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Madam Speaker, I bring you news from the second front--the war on the border between Mexico and the United States. Dangerous drug cartels are already in control of major stretches of the U.S.-Mexico border, and they're taking over whole Mexican border towns.
The Zeta drug cartel is the most violent and the most feared of the Mexican drug cartels. Zetas have attacked Mexican towns in military-style operations at platoon-strength numbers. They have massacred hundreds of their competitors, often beheading and dismembering them. They have fought hour-long battles with the Mexican military in the streets of Matamoros. Madam Speaker, Matamoros is a border town on the Rio Grande River across from Brownsville, Texas.
Recently, shots came over that border, hitting buildings and a parking lot at a University of Texas branch in Brownsville. Authorities presumed this violence was from the drug cartels, themselves. The Zetas have moved into Matamoros. They also claim to control Nuevo Laredo, which is across from the Texas town of Laredo.
The Zetas have no fear of the authorities. There is no law or order in any of the towns they control, and they have assassinated police chiefs and local politicians. They own the towns. They have raised terror throughout Mexico--fighting their rivals, the Mexican Army and the police. The success of the Zeta cartel has forced other Mexican drug cartels into an arms race with military weaponry and tactics.
Who are these Zetas, and where do they come from?
Well, the Zetas were formed by deserters from the Mexican Army's veteran elite Airborne Special Forces Group. The Zetas also include former members from the Guatemalan Kaibiles Special Forces organization. We trained them here in America, at the School of the Americas, in the latest and best tactics and weaponry. When they got back home, they deserted from the military, and they went to work for the drug cartels. In essence, they declared war on the Mexican Government, and they became part of what they were trained to fight.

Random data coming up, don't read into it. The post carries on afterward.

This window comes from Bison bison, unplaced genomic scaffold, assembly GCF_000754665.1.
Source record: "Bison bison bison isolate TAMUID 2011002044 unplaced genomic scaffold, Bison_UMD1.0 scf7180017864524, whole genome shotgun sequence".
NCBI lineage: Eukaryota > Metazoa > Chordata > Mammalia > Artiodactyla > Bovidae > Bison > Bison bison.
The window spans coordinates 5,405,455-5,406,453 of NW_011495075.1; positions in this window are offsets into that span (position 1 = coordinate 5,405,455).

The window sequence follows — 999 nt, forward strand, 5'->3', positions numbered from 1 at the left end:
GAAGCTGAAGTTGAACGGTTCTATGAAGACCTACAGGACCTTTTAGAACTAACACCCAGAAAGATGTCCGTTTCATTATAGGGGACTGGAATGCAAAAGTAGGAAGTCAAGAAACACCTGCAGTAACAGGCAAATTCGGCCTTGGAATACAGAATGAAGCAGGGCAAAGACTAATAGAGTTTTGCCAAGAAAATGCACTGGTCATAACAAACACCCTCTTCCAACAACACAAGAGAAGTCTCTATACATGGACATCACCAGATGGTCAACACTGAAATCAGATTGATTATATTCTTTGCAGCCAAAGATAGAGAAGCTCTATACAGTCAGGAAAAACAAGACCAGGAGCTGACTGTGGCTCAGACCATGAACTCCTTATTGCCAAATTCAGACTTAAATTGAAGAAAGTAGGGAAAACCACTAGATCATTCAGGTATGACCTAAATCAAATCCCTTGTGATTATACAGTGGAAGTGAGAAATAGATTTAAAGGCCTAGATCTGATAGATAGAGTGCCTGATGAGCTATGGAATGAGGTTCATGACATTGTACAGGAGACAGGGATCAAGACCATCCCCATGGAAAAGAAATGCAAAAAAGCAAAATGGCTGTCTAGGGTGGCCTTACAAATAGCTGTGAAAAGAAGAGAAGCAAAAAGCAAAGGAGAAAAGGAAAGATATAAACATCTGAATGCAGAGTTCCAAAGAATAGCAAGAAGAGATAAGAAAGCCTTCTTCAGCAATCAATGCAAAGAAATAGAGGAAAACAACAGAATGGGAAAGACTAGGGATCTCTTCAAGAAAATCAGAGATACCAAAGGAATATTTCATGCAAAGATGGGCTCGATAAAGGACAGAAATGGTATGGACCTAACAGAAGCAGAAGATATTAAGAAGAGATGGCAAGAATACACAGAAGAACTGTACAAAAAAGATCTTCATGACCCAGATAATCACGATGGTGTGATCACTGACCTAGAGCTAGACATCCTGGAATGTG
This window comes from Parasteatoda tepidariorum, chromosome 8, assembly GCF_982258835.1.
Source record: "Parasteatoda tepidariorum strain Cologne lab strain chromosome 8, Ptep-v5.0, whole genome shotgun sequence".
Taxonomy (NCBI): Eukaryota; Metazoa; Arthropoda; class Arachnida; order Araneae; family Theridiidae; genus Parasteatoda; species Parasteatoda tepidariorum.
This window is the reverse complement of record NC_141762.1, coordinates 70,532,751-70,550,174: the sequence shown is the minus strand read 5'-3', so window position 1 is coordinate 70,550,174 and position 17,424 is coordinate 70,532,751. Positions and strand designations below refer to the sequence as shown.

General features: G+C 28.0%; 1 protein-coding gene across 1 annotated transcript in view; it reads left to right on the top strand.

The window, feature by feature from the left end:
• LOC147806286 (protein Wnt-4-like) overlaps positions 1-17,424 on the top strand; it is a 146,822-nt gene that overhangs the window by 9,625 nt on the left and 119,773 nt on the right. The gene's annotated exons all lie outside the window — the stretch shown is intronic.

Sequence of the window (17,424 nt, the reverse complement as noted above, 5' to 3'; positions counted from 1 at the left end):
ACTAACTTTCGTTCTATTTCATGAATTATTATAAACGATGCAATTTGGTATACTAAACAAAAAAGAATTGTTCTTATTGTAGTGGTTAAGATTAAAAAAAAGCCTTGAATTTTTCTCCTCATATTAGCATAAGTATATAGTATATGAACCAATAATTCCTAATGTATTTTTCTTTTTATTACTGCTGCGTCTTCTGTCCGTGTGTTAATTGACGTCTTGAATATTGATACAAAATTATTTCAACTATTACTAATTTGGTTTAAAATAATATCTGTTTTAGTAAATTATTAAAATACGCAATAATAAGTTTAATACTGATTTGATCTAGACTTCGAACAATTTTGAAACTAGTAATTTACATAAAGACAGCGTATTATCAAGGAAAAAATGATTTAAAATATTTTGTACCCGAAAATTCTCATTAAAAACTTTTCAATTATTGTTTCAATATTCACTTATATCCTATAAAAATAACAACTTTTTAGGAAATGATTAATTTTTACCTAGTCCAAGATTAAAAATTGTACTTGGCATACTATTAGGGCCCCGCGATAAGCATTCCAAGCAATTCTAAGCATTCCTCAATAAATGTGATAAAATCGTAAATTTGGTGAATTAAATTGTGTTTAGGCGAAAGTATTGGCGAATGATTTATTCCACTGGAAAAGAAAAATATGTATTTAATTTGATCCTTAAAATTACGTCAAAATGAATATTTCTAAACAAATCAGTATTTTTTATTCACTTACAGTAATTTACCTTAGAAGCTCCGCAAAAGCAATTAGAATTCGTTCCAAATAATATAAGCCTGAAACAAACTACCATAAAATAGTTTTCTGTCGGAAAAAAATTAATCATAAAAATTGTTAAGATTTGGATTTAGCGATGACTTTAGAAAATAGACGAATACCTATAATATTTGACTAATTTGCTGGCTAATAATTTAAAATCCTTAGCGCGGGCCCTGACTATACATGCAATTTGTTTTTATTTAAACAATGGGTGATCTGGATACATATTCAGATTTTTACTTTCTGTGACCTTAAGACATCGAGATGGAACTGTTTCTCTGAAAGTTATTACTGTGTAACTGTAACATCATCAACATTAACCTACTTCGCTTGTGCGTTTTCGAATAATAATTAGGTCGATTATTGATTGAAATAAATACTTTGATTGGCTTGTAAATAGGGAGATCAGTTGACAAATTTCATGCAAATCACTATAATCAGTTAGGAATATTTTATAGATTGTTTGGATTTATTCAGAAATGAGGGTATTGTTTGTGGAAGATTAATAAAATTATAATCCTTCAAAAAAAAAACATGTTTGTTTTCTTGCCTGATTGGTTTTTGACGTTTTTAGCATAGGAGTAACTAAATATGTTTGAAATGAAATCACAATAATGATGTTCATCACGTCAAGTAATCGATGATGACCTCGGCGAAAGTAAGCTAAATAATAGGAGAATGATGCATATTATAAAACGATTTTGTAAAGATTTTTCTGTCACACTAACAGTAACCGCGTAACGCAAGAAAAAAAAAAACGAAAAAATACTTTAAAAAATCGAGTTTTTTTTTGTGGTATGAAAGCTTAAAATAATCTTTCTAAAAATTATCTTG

They make a lot more money in trafficking guns, drugs and people than they would ever have in working as a Mexican or a Guatemalan soldier, and they're using superior military training--that training they received at the expense of the United States. Trafficking in drugs, arms and human beings is a very lucrative business. Billions of dollars worth of merchandise is moved across our southern border every year.
The Zeta international trafficking cartel has evolved into a privately funded military army. They have the best military equipment money can buy, and they have transformed into an international gang, working even in the United States. Without a secure southern border, the violence will continue in Mexico, and only those who live in never-never land will think the problem will not get to the United States. The Zetas are an urban guerrilla organization which threatens to topple any semblance of law and order.
According to the Houston Chronicle, the "Zeta gunmen and their accomplices routinely blockade Matamoros' downtown streets. Last winter, the gangsters mobilized thousands of people to briefly close the region's bridges across the Rio Grande, halting trade" with the United States into Brownsville.
Now, the administration's strategy is to look the other way and to pretend it's not happening. Well, we cannot wish away this threat to public safety and to America's national security. We must not allow the situation to continue to escalate unchecked, because violence is actually spilling out